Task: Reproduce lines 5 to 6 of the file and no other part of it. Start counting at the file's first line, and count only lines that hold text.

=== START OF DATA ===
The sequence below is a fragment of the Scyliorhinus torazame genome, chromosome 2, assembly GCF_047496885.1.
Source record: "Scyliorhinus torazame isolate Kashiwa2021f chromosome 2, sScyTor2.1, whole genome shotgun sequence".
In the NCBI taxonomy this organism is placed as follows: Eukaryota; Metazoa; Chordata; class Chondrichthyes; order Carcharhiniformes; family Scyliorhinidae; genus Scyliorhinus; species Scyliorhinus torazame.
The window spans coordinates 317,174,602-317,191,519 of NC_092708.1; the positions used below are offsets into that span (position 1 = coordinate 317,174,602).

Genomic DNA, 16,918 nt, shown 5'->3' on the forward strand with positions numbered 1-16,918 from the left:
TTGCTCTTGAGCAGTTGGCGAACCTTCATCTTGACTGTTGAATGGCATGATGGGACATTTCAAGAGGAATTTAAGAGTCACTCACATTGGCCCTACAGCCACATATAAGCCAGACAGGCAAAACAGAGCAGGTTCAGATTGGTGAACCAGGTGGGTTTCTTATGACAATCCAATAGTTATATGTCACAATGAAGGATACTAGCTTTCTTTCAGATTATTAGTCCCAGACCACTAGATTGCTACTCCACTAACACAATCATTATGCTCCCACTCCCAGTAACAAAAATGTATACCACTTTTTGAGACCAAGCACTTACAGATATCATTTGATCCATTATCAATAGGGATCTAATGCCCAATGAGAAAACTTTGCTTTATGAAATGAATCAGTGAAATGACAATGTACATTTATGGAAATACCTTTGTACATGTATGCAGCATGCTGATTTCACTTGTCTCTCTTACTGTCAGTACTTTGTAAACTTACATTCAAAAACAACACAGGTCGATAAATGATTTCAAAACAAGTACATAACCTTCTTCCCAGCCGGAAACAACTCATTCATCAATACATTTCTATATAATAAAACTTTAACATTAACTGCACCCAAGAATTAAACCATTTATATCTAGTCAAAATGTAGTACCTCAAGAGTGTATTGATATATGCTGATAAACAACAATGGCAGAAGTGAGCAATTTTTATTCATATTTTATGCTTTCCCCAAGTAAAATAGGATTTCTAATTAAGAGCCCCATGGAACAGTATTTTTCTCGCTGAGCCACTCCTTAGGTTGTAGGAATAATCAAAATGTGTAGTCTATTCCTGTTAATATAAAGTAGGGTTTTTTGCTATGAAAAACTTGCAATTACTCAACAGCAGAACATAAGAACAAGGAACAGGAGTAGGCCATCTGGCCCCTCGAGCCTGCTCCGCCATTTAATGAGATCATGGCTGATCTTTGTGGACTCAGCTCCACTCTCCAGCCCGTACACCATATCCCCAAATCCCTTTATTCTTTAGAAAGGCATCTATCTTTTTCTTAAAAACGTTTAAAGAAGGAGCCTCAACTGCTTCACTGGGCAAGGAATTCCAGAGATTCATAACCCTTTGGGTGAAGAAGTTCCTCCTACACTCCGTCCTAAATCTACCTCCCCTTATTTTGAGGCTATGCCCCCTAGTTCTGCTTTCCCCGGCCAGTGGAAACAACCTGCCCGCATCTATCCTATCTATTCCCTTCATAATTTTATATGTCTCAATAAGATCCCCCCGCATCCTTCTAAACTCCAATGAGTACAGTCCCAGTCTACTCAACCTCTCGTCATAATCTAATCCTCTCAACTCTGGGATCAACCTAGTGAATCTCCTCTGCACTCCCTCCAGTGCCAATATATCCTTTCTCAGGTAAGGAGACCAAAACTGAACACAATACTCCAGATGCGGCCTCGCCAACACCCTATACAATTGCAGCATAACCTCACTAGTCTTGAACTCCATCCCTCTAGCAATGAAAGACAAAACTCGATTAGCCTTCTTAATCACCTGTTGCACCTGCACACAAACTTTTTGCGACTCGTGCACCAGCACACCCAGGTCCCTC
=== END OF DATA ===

Genomic DNA, 16,918 nt, shown 5'->3' on the forward strand with positions numbered 1-16,918 from the left:
TTGCTCTTGAGCAGTTGGCGAACCTTCATCTTGACTGTTGAATGGCATGATGGGACATTTCAAGAGGAATTTAAGAGTCACTCACATTGGCCCTACAGCCACATATAAGCCAGACAGGCAAAACAGAGCAGGTTCAGATTGGTGAACCAGGTGGGTTTCTTATGACAATCCAATAGTTATATGTCACAATGAAGGATACTAGCTTTCTTTCAGATTATTAGTCCCAGACCACTAGATTGCTACTCCACTAACACAATCATTATGCTCCCACTCCCAGTAACAAAAATGTATACCACTTTTTGAGACCAAGCACTTACAGATATCATTTGATCCATTATCAATAGGGATCTAATGCCCAATGAGAAAACTTTGCTTTATGAAATGAATCAGTGAAATGACAATGTACATTTATGGAAATACCTTTGTACATGTATGCAGCATGCTGATTTCACTTGTCTCTCTTACTGTCAGTACTTTGTAAACTTACATTCAAAAACAACACAGGTCGATAAATGATTTCAAAACAAGTACATAACCTTCTTCCCAGCCGGAAACAACTCATTCATCAATACATTTCTATATAATAAAACTTTAACATTAACTGCACCCAAGAATTAAACCATTTATATCTAGTCAAAATGTAGTACCTCAAGAGTGTATTGATATATGCTGATAAACAACAATGGCAGAAGTGAGCAATTTTTATTCATATTTTATGCTTTCCCCAAGTAAAATAGGATTTCTAATTAAGAGCCCCATGGAACAGTATTTTTCTCGCTGAGCCACTCCTTAGGTTGTAGGAATAATCAAAATGTGTAGTCTATTCCTGTTAATATAAAGTAGGGTTTTTTGCTATGAAAAACTTGCAATTACTCAACAGCAGAACATAAGAACAAGGAACAGGAGTAGGCCATCTGGCCCCTCGAGCCTGCTCCGCCATTTAATGAGATCATGGCTGATCTTTGTGGACTCAGCTCCACTCTCCAGCCCGTACACCATATCCCCAAATCCCTTTATTCTTTAGAAAGGCATCTATCTTTTTCTTAAAAACGTTTAAAGAAGGAGCCTCAACTGCTTCACTGGGCAAGGAATTCCAGAGATTCATAACCCTTTGGGTGAAGAAGTTCCTCCTACACTCCGTCCTAAATCTACCTCCCCTTATTTTGAGGCTATGCCCCCTAGTTCTGCTTTCCCCGGCCAGTGGAAACAACCTGCCCGCATCTATCCTATCTATTCCCTTCATAATTTTATATGTCTCAATAAGATCCCCCCGCATCCTTCTAAACTCCAATGAGTACAGTCCCAGTCTACTCAACCTCTCGTCATAATCTAATCCTCTCAACTCTGGGATCAACCTAGTGAATCTCCTCTGCACTCCCTCCAGTGCCAATATATCCTTTCTCAGGTAAGGAGACCAAAACTGAACACAATACTCCAGATGCGGCCTCGCCAACACCCTATACAATTGCAGCATAACCTCACTAGTCTTGAACTCCATCCCTCTAGCAATGAAAGACAAAACTCGATTAGCCTTCTTAATCACCTGTTGCACCTGCACACAAACTTTTTGCGACTCGTGCACCAGCACACCCAGGTCCCTC